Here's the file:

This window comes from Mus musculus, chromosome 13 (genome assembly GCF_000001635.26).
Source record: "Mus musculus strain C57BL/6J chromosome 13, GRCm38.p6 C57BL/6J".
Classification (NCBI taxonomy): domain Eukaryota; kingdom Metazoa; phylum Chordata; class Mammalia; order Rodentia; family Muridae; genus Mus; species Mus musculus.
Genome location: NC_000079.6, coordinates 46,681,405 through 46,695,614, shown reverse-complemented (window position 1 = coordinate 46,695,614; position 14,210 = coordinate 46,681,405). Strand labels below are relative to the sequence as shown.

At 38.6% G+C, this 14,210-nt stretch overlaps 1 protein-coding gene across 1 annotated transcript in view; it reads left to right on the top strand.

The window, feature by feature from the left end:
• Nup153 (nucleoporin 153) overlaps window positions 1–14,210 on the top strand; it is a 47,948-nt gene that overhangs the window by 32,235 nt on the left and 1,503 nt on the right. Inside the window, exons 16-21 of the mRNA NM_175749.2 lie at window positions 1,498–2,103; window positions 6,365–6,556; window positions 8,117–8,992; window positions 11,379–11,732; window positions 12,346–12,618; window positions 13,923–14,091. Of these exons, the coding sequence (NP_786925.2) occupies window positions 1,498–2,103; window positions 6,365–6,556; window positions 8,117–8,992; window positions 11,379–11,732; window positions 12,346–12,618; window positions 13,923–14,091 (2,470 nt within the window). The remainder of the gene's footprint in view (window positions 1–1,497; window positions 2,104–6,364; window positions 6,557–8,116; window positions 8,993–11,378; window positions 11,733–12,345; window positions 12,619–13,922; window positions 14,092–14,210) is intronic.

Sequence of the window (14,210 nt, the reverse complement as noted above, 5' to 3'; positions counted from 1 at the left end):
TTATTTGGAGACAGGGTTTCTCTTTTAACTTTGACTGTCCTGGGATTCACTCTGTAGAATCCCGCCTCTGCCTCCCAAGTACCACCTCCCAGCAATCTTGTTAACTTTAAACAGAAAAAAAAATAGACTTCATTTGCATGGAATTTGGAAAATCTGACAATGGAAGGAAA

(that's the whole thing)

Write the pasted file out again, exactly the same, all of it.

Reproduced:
This window comes from Mus musculus, chromosome 13 (genome assembly GCF_000001635.26).
Source record: "Mus musculus strain C57BL/6J chromosome 13, GRCm38.p6 C57BL/6J".
Classification (NCBI taxonomy): domain Eukaryota; kingdom Metazoa; phylum Chordata; class Mammalia; order Rodentia; family Muridae; genus Mus; species Mus musculus.
Genome location: NC_000079.6, coordinates 46,681,405 through 46,695,614, shown reverse-complemented (window position 1 = coordinate 46,695,614; position 14,210 = coordinate 46,681,405). Strand labels below are relative to the sequence as shown.

At 38.6% G+C, this 14,210-nt stretch overlaps 1 protein-coding gene across 1 annotated transcript in view; it reads left to right on the top strand.

The window, feature by feature from the left end:
• Nup153 (nucleoporin 153) overlaps window positions 1–14,210 on the top strand; it is a 47,948-nt gene that overhangs the window by 32,235 nt on the left and 1,503 nt on the right. Inside the window, exons 16-21 of the mRNA NM_175749.2 lie at window positions 1,498–2,103; window positions 6,365–6,556; window positions 8,117–8,992; window positions 11,379–11,732; window positions 12,346–12,618; window positions 13,923–14,091. Of these exons, the coding sequence (NP_786925.2) occupies window positions 1,498–2,103; window positions 6,365–6,556; window positions 8,117–8,992; window positions 11,379–11,732; window positions 12,346–12,618; window positions 13,923–14,091 (2,470 nt within the window). The remainder of the gene's footprint in view (window positions 1–1,497; window positions 2,104–6,364; window positions 6,557–8,116; window positions 8,993–11,378; window positions 11,733–12,345; window positions 12,619–13,922; window positions 14,092–14,210) is intronic.

Sequence of the window (14,210 nt, the reverse complement as noted above, 5' to 3'; positions counted from 1 at the left end):
TTATTTGGAGACAGGGTTTCTCTTTTAACTTTGACTGTCCTGGGATTCACTCTGTAGAATCCCGCCTCTGCCTCCCAAGTACCACCTCCCAGCAATCTTGTTAACTTTAAACAGAAAAAAAAATAGACTTCATTTGCATGGAATTTGGAAAATCTGACAATGGAAGGAAA